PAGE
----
Tree climbing for your brain

Ah trees, is there no end to what they can do? Trees have been on this planet for around 400 million years, so somewhere upward of 390 million years more than humans. Where humans are happy if they can live 80 or 90 years and we aspire to live to 100 or 120 sometime in the future, there are species of pine tree where the individual trees can live up to 5,000 years. Trees are pretty amazing things and they do amazing things as well. They can beautify your yard or any public space at the same time as cleansing the air, pumping out oxygen, and providing shade and sanctuary that fosters biodiversity. On top of all that, it now appears that trees, or at least climbing in them, can boost human memory.

For the new study researchers gathered subjects aged 18 to 59 and tested their working memory. The adults then undertook activities that engaged proprioception (your awareness of your body’s position and orientation in space). These activities included climbing trees, walking or crawling on a beam eight centimetres thick, running barefoot, paying attention to posture, navigating around obstacles, and carrying awkwardly weighted objects.

After two hours the subjects were tested again and the results showed that their working memory had improved by a massive 50 per cent.

These results were compared to two other groups; on group who sat through a lecture (to see if learning new information improved memory) and the other who did a yoga class (to see if static proprioceptive activities were beneficial). Neither of these groups showed working memory benefits.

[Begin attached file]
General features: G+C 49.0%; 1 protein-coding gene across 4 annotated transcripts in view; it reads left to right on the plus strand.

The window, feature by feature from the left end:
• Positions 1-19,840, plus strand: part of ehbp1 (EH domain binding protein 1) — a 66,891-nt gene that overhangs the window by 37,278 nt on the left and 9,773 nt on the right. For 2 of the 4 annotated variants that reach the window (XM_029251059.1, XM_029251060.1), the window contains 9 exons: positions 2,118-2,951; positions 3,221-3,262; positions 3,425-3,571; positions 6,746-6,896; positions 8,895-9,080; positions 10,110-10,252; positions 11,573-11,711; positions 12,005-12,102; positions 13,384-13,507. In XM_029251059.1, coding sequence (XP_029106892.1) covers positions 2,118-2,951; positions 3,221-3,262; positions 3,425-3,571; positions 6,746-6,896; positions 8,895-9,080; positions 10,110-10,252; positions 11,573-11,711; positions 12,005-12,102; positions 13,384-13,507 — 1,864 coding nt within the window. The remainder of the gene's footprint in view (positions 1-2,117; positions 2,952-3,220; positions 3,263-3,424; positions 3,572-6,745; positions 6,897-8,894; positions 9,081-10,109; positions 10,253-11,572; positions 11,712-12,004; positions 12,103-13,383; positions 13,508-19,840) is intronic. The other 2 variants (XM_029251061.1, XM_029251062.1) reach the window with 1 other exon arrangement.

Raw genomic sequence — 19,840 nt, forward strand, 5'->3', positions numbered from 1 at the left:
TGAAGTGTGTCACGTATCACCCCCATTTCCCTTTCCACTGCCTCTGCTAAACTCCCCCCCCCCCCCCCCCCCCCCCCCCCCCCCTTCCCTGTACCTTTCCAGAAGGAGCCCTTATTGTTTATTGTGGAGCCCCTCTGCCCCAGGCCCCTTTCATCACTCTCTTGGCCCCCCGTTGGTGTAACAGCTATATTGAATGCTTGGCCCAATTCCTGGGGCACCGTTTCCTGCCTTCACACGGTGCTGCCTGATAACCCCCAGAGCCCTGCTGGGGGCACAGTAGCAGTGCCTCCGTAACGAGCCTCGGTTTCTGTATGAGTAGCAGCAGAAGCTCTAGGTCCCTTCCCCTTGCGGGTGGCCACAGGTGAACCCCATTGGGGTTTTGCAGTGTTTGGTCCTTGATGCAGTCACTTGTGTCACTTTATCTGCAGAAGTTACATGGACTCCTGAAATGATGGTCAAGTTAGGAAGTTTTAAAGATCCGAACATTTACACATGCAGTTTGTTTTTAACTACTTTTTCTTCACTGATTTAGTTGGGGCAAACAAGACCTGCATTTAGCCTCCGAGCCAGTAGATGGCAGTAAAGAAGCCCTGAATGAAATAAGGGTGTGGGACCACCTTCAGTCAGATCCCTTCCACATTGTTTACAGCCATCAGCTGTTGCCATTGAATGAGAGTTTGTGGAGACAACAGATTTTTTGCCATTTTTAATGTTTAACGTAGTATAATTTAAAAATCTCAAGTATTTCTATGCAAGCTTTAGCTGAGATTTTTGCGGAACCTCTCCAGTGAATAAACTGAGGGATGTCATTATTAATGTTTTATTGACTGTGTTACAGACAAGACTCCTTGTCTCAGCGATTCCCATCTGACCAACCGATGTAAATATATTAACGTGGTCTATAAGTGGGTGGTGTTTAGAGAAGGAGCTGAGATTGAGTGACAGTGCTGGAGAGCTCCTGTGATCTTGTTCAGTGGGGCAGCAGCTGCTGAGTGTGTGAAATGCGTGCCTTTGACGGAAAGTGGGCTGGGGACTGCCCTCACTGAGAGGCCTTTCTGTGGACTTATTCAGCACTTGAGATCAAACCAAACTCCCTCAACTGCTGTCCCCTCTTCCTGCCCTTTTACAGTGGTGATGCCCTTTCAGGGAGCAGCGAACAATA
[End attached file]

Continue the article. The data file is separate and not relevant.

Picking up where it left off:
The theory goes that dynamic proprioceptive training puts greater demands on working memory because as your environment changes you recruit working memory to update information so you can adapt to what is in front of you. Although yoga offers many benefits it does not require navigation and so doesn’t offer the working memory benefit that for instance, climbing a tree will do.

So there you have it, trees can be a real treet for your thinking which is the other great thing about trees…they open up no end of annoying punning and limp wordplay but we’ll leaf it there before you stump off feeling barking mad; we don’t want you to ’arbor a grudge.

Terry Robson

Terry Robson

Terry Robson is the Editor-in-Chief of WellBeing and the Editor of EatWell.

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